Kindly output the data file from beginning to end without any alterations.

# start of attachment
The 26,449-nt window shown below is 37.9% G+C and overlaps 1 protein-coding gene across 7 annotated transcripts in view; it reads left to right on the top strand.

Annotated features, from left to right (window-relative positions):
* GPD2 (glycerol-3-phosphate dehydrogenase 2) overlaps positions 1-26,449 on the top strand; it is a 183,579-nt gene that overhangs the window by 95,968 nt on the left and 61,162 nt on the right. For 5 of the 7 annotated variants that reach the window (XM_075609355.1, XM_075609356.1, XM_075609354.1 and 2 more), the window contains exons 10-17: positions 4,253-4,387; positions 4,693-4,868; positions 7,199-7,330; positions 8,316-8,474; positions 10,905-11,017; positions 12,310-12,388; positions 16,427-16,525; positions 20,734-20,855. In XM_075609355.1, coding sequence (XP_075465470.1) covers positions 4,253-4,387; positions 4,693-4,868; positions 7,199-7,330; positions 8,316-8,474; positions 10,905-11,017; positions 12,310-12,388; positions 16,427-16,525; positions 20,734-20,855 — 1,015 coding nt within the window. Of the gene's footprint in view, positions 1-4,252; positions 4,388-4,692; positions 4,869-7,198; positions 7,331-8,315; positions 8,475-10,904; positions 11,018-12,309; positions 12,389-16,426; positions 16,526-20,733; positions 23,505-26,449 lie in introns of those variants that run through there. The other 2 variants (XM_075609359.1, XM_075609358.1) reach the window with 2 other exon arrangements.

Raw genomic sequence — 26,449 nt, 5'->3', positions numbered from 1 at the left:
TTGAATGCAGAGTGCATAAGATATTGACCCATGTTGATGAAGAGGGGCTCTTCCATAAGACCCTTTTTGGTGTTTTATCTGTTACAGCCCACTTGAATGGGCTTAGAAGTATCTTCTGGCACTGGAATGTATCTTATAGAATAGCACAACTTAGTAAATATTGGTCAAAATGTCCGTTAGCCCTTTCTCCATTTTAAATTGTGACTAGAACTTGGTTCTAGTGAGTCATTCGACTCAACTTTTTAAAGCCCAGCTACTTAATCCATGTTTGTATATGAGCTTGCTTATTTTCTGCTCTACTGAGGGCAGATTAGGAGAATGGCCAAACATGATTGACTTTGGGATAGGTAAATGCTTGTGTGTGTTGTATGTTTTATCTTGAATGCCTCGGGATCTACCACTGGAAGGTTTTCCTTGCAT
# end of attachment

The 26,449-nt window shown below is 37.9% G+C and overlaps 1 protein-coding gene across 7 annotated transcripts in view; it reads left to right on the top strand.

Annotated features, from left to right (window-relative positions):
* GPD2 (glycerol-3-phosphate dehydrogenase 2) overlaps positions 1-26,449 on the top strand; it is a 183,579-nt gene that overhangs the window by 95,968 nt on the left and 61,162 nt on the right. For 5 of the 7 annotated variants that reach the window (XM_075609355.1, XM_075609356.1, XM_075609354.1 and 2 more), the window contains exons 10-17: positions 4,253-4,387; positions 4,693-4,868; positions 7,199-7,330; positions 8,316-8,474; positions 10,905-11,017; positions 12,310-12,388; positions 16,427-16,525; positions 20,734-20,855. In XM_075609355.1, coding sequence (XP_075465470.1) covers positions 4,253-4,387; positions 4,693-4,868; positions 7,199-7,330; positions 8,316-8,474; positions 10,905-11,017; positions 12,310-12,388; positions 16,427-16,525; positions 20,734-20,855 — 1,015 coding nt within the window. Of the gene's footprint in view, positions 1-4,252; positions 4,388-4,692; positions 4,869-7,198; positions 7,331-8,315; positions 8,475-10,904; positions 11,018-12,309; positions 12,389-16,426; positions 16,526-20,733; positions 23,505-26,449 lie in introns of those variants that run through there. The other 2 variants (XM_075609359.1, XM_075609358.1) reach the window with 2 other exon arrangements.

Raw genomic sequence — 26,449 nt, 5'->3', positions numbered from 1 at the left:
TTGAATGCAGAGTGCATAAGATATTGACCCATGTTGATGAAGAGGGGCTCTTCCATAAGACCCTTTTTGGTGTTTTATCTGTTACAGCCCACTTGAATGGGCTTAGAAGTATCTTCTGGCACTGGAATGTATCTTATAGAATAGCACAACTTAGTAAATATTGGTCAAAATGTCCGTTAGCCCTTTCTCCATTTTAAATTGTGACTAGAACTTGGTTCTAGTGAGTCATTCGACTCAACTTTTTAAAGCCCAGCTACTTAATCCATGTTTGTATATGAGCTTGCTTATTTTCTGCTCTACTGAGGGCAGATTAGGAGAATGGCCAAACATGATTGACTTTGGGATAGGTAAATGCTTGTGTGTGTTGTATGTTTTATCTTGAATGCCTCGGGATCTACCACTGGAAGGTTTTCCTTGCAT